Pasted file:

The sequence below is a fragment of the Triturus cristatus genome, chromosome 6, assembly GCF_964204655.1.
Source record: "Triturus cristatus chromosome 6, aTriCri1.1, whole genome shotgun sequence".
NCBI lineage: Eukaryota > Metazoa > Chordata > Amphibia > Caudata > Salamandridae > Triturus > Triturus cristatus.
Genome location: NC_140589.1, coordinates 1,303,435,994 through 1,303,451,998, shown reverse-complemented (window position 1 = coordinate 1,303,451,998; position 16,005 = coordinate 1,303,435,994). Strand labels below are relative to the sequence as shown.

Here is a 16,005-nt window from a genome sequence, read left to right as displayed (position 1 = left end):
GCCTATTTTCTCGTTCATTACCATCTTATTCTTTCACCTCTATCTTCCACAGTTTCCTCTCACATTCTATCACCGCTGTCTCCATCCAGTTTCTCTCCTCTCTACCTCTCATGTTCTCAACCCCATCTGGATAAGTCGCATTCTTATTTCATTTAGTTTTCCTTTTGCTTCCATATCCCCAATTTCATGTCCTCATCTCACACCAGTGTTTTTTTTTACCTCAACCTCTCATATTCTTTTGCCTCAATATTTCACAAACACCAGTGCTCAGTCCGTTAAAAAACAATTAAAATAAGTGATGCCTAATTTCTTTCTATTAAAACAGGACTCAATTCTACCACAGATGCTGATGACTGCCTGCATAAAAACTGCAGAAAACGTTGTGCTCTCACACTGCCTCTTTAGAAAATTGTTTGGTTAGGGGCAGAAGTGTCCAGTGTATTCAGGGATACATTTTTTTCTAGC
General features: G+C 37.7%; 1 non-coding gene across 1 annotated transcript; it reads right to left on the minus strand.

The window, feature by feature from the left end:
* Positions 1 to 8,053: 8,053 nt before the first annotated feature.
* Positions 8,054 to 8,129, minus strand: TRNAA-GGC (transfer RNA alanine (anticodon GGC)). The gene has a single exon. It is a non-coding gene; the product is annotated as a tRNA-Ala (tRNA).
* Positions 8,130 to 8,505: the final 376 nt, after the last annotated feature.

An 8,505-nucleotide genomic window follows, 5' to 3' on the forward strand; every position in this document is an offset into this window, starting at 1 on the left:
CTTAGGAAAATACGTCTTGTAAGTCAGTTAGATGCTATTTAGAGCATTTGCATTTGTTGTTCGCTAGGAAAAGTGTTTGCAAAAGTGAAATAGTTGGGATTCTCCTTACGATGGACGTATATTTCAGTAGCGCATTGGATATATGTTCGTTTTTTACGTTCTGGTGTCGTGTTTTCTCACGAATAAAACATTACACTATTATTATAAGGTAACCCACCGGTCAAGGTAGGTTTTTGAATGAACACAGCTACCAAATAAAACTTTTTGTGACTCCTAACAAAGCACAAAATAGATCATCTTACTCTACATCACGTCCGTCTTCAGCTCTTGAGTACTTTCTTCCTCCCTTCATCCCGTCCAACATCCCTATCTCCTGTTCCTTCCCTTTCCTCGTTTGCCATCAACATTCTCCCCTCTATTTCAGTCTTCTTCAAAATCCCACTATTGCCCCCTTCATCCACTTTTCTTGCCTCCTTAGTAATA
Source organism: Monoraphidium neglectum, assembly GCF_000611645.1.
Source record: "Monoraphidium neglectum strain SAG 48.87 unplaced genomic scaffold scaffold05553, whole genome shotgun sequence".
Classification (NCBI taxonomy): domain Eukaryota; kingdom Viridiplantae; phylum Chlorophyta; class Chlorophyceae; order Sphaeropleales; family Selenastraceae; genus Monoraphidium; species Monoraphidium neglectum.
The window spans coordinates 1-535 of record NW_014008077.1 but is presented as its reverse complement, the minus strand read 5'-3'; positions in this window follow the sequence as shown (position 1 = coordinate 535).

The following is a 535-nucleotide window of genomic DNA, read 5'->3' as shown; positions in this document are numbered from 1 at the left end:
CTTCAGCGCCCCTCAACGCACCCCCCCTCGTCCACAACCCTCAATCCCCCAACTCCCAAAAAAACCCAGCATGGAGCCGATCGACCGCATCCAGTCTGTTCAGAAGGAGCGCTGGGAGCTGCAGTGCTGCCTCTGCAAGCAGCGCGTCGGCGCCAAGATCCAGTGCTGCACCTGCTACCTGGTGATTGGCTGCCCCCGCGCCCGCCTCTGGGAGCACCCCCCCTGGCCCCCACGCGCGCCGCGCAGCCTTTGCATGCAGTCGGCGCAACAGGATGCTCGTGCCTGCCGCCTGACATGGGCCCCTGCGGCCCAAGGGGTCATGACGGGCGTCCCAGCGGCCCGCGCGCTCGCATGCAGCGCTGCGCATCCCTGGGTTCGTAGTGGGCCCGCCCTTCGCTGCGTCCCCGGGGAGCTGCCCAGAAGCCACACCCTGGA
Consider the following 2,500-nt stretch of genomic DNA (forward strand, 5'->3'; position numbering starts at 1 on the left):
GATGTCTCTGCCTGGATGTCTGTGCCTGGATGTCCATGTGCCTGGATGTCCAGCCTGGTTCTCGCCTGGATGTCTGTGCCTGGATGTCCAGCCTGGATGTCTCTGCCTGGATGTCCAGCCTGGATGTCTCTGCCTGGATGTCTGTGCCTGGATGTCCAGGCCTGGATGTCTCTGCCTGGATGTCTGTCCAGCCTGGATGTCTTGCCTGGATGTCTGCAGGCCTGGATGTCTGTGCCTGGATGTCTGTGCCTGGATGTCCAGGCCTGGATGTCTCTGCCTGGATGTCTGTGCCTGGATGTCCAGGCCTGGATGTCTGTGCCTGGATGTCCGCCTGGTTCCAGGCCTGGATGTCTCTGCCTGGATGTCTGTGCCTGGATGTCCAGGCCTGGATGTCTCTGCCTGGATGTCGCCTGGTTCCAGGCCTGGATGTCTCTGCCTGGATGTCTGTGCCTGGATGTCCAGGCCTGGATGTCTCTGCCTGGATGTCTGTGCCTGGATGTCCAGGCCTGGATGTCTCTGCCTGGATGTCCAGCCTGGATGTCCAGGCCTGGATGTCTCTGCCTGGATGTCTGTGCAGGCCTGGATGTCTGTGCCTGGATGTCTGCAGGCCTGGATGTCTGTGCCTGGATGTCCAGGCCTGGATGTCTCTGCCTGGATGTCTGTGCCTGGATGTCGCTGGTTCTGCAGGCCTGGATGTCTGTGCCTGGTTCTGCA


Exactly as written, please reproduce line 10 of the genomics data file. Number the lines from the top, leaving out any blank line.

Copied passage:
* Positions 8,054 to 8,129, minus strand: TRNAA-GGC (transfer RNA alanine (anticodon GGC)). The gene has a single exon. It is a non-coding gene; the product is annotated as a tRNA-Ala (tRNA).